Friday, 6 February 2009

MIMO schemes in LTE

SU-MIMO (Single User MIMO)

•This is an example of downlink 2x2 single user MIMO with precoding.

•Two data streams are mixed (precoded) to best match the channel conditions.

•The receiver reconstructs the original streams resulting in increased single-user data rates and corresponding increase in cell capacity.

•2x2 SU-MIMO is mandatory for the downlink and optional for the uplink

MU-MIMO (Multiuser MIMO)

•Example of uplink 2x2 MU-MIMO.

•In multiple user MIMO the data streams come from different UE.

•There is no possibility to do precoding since the UE are not connected but the wider TX antenna spacing gives better de-correlation in the channel.

•Cell capacity increases but not the single user data rate.

•The key advantage of MU-MIMO over SU-MIMO is that the cell capacity increase can be had without the increased cost and battery drain of two UE transmitters.

•MU-MIMO is more complicated to schedule than SU-MIMO

Thursday, 5 February 2009

100% secure Zumba Lumba Phone to be available soon

Its a really catchy name and I may just buy it because of the name ;)

Rather than being developed by one of the world's large, well known handset manufacturers, the Zumba is being developed by IA Technologies, based in Hereford in the UK, using the brand name, Zumba Lumba.
It is being touted as potentially revolutionising the industry, due to what its makers claim is the world’s most accurate voice recognition system.

The Zumbafone could be available by the end of this year, according to reports.

The innovation is a circular pad that can be placed over the ear and detaches from a small handset that contains a circular dial pad and screen. Simply removing the earpiece pad from the handset activates a connection to the internet. You then simply say the name of a contact to dial a number or send a text. When you receive a text it can them be read out to you.

No contact information is stored on the handset itself, with all data being held ‘in the cloud’, which the makers say makes the phone 100 per cent secure. As it is fully tied to voice recognition, the claim is that if lost, the phone cannot be used by anyone else.

The phone is aimed as a low cost, or secondary phone, so eschews features such as high resolution screen and camera.

Low cost, simple and a refreshing new way to communicate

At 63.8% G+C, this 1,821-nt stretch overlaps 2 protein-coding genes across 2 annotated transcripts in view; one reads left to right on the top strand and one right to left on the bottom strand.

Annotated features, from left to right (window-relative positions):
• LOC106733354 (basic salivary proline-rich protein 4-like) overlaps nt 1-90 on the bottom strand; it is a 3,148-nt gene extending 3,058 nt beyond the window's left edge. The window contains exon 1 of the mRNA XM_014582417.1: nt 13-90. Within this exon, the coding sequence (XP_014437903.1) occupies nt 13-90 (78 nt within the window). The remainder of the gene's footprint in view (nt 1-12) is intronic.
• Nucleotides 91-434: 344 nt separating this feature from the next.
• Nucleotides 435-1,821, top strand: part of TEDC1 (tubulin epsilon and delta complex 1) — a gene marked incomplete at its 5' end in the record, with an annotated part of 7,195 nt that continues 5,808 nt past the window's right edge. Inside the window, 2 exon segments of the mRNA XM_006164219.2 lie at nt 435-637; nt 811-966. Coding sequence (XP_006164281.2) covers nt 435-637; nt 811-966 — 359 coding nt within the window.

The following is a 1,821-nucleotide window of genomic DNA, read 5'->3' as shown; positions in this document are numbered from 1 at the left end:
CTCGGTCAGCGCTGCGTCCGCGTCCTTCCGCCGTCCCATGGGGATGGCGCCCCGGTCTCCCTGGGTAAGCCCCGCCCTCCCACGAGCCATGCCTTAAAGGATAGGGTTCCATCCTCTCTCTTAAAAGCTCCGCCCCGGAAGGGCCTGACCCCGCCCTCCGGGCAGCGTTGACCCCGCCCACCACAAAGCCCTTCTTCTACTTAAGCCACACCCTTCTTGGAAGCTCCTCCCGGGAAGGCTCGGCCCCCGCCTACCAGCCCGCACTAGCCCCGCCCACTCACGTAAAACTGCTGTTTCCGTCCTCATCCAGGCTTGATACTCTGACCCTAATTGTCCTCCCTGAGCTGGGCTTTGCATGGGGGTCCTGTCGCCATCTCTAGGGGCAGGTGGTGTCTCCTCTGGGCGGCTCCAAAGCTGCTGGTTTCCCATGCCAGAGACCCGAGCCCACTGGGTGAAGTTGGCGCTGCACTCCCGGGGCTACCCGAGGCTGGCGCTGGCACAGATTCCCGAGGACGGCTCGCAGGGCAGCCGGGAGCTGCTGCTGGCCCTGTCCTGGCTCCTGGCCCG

Unlike any other mobile phone or phone service

Designed and developed to become a real and exciting alternative

An everyday phone, or simply a back-up phone, Zumba strips away the complexity and expense of heavily featured handsets and introduces a fresh new way of making calls. Zumba does away with the need to remember phone numbers - you simply say your contact’s name and Zumba will connect you.

Because the Zumbafone is so exceptionally light and small it can be worn. As you can see from the pictures, it has a detachable keypad and screen which means you can wear it by slipping it over your ear.

Zumba has already been in development for three years and is in the final stages of development this year. We are looking forward to bringing our service to market and making its many benefits available to all.

You can watch Youtube video of ZumbaLumba:

GSM: Architecture, Protocols and Services

There is a new book on GSM in the market. Now it makes me wonder that since we are all focussing on 3.6G, 3.75G, 3.9G, 4G, etc., etc. what would be the point of a GSM book?

The following is from the preface of the book:

The GSM family (GSM, GPRS, EDGE) has become one of the most successful technical innovations in history. As of June 2008, more than 2.9 billion subscribers were using GSM, corresponding to a market share of more than 81%, and its story continues, even now, despite the introduction and development of next-generation systems such as IMT-2000 or UMTS (3G) and even systems beyond 3G, dubbed IMT-Advanced.

At the same time, wireless local area networks have substantially expanded the wireless market, sometimes drawing market share from GPRS and 3G (e.g. in public WiFi hotspots), sometimes coexisting (e.g. in UMTS home routers used as a replacement for fixed wire connections). However, these are used typically for low mobility applications. Mobile communication with all of its features and stability has become increasingly important: cellular and GSM technology, plus, of course, lately 3G, GSMs sister technology, so-to-say.

Another impressive trend has emerged since our last edition: the permanent evolution in the handheld market, producing fancy mobile phones with cameras, large memory, MP3 players, Email clients and even satellite navigation. These features enable numerous nonvoice or multimedia applications, from which, of course, only a subset is or will be successful on the market.

In this third edition, we concentrate again on the architecture, protocols and operation of the GSM network and outline and explain the innovations introduced in recent years. The main novelties in this book are the presentation of capacity enhancement methods such as sectorization, the application of adaptive antennas for Spatial Filtering for Interference Reduction (SFIR) and Space Division Multiple Access (SDMA), a detailed introduction to HSCSD and EDGE for higher data rates, and an update of the available GSM services, specifically introducing the Multimedia Messaging Service (MMS).